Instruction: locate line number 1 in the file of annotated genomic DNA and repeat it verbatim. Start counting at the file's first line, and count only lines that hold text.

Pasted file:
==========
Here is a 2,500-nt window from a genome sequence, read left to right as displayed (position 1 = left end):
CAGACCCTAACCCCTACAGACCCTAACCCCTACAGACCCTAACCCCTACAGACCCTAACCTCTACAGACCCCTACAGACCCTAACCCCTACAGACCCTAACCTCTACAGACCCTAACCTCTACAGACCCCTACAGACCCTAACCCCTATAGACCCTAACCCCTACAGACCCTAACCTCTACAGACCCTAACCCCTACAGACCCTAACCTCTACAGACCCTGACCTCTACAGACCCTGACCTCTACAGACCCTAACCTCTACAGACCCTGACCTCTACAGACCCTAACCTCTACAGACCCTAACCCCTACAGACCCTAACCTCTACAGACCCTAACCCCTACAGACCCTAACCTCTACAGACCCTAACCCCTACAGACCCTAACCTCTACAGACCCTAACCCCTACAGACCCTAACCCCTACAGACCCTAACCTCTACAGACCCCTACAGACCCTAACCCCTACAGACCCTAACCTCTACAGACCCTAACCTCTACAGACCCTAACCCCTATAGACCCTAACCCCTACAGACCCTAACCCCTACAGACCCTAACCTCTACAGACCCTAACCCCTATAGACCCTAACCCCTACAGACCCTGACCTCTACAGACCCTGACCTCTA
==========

Here is a 2,500-nt window from a genome sequence, read left to right as displayed (position 1 = left end):